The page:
Studying online is an adventure that is best navigated with the right tools. Orient yourself by reading our Study Success Tools, Study Tips, and the key information for online degree and visiting or guest students.
All registered students have free (login required) access to the James White Library via phone, fax, e-mail or the Internet. Services include access to:
Andrews University is a Seventh-day Adventist institution where we seek to integrate faith, learning and living. We are committed to nurturing the personal growth and development of each student and to fostering a campus environment that is uniquely Christian.
As a distance student, I will uphold the community values as outlined above and in the Student Handbook
1. Meet with your academic advisor to ensure each class meets program requirements.
2. Ensure that you have a computer with current software and reliable internet access. Review technical requirements here.
3. Purchase the study materials required for each course, as listed in the course syllabus. Syllabi are available in the course schedule two weeks prior to the course start.
4. Access your Andrews email several times a week, and keep your contact information updated.
5. Schedule regular study in order to complete all course requirements before the end dates.
6. Follow directions in your course to hand in work, arrange exams, and request transcripts. Use contact information in course space to get help. Be proactive & persistent.
7. Academic integrity is expected of all students. See the AU Bulletin - Academic Integrity section for more information.
New to online? Read and edit this Online Student Checklist to make it your own. Then post it in front of your study space to recheck often.
Download from your program's webpages or request a program checklist before you begin your first classes. Discuss your prior learning and map a path to success unique to your goals and pace.
Undergraduate degree students, consider the tasks to consider depending on where you begin your Andrews journey. Email your advisor each time you register with any updates to recalibtrate your study path to fit your unfolding lifework.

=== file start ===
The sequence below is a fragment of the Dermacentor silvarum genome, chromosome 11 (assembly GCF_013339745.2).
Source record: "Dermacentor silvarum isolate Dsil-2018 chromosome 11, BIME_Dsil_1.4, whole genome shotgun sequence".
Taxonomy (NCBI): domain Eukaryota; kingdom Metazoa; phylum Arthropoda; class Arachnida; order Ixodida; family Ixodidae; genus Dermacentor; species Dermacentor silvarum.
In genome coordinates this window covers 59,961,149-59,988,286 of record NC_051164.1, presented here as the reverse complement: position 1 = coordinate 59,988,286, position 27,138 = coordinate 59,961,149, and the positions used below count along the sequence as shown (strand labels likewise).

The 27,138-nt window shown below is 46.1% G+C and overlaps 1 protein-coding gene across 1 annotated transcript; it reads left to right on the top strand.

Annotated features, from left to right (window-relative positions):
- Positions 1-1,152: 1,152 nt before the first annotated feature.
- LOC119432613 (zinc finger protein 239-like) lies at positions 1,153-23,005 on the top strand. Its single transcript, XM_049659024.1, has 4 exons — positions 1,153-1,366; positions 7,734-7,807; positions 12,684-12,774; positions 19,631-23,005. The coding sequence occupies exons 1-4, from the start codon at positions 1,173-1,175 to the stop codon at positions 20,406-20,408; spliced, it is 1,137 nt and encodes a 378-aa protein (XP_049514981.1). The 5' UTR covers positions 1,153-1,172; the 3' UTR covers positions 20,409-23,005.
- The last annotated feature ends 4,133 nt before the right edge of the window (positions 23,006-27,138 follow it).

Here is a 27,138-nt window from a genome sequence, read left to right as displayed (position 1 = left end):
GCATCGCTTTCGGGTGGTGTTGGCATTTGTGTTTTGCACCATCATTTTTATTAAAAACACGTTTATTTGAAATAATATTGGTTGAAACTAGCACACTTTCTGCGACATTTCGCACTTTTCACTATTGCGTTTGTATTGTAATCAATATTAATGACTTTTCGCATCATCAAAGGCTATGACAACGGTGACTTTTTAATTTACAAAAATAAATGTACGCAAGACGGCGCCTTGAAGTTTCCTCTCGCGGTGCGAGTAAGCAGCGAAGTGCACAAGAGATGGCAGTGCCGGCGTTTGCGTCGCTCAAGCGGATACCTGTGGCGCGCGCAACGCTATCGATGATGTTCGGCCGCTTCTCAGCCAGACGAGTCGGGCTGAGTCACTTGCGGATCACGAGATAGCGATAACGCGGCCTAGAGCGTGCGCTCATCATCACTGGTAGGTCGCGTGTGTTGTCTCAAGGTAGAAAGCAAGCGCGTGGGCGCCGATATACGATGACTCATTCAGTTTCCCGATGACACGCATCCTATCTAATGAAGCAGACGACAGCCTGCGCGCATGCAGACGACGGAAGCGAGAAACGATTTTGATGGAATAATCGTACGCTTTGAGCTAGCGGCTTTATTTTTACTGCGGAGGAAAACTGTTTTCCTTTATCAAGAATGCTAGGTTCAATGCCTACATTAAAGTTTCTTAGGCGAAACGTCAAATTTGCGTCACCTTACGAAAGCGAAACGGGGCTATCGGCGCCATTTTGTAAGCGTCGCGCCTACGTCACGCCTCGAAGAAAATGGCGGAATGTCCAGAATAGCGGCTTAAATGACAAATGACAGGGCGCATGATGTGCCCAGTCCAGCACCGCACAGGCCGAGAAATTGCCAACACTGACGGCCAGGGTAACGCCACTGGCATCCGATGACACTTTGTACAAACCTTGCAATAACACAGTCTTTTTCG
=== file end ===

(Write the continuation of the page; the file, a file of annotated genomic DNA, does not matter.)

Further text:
As you complete the first quarter of your program requirements:
• Build time management, organization skills, and effective study habits.
• Familiarize yourself with the Community Values Commitment and Academic Integrity expectations and become a responsible member of the Andrews academic community.
• Build financial management skills and live within budget, making payments on schedule.
• Become an active learner that sets and keeps a study schedule.
• Explore the library, tutoring, disability accommodation, spiritual growth, counseling and other student support services for online students.
As you complete 25-75% of program requirements:
• Review your degree plan prior to selecting courses each term; discuss with your advisor.
• Complete any prior learning assessments approved by the Prior Learning Coordinator.
• Research graduate programs and work prerequisites into your degree plan, with advising.
• Update your resume and portfolio; job shadow or follow interview opportunities in jobs of interest.
• Engage in internships, summer and/or volunteer positions in career interest fields.
• Ask instructors and advisors who know you well for letters of recommendation.
As you register into the last 25% of program requirements:
• Review your CAPP report (in IVUE) along with your degree plan (advising spreadsheet).
• Check with the Prior Learning Coordinator that any prior learning assessments have been approved.
• Maintain regular contact with your advisor to discuss graduation and post-graduation plans.
• Review the graduation checklist and apply to graduate (online undergrad candidates) by the start of your last term (earlier deadlines may apply - check the current bulletin)
• Finalize plans for graduate study, attend local job fairs, or begin applying for positions of interest.
• Reflect on how you’ve developed personally and professionally through this learning adventure, journal to document this success for yourself or write thanking those who helped you succeed.
Navigating a university study path successfully is best done with the help of enrollment counselors, academic and financial advisors. Discover who does what to best benefit from your support team!
Enrollment counselors will: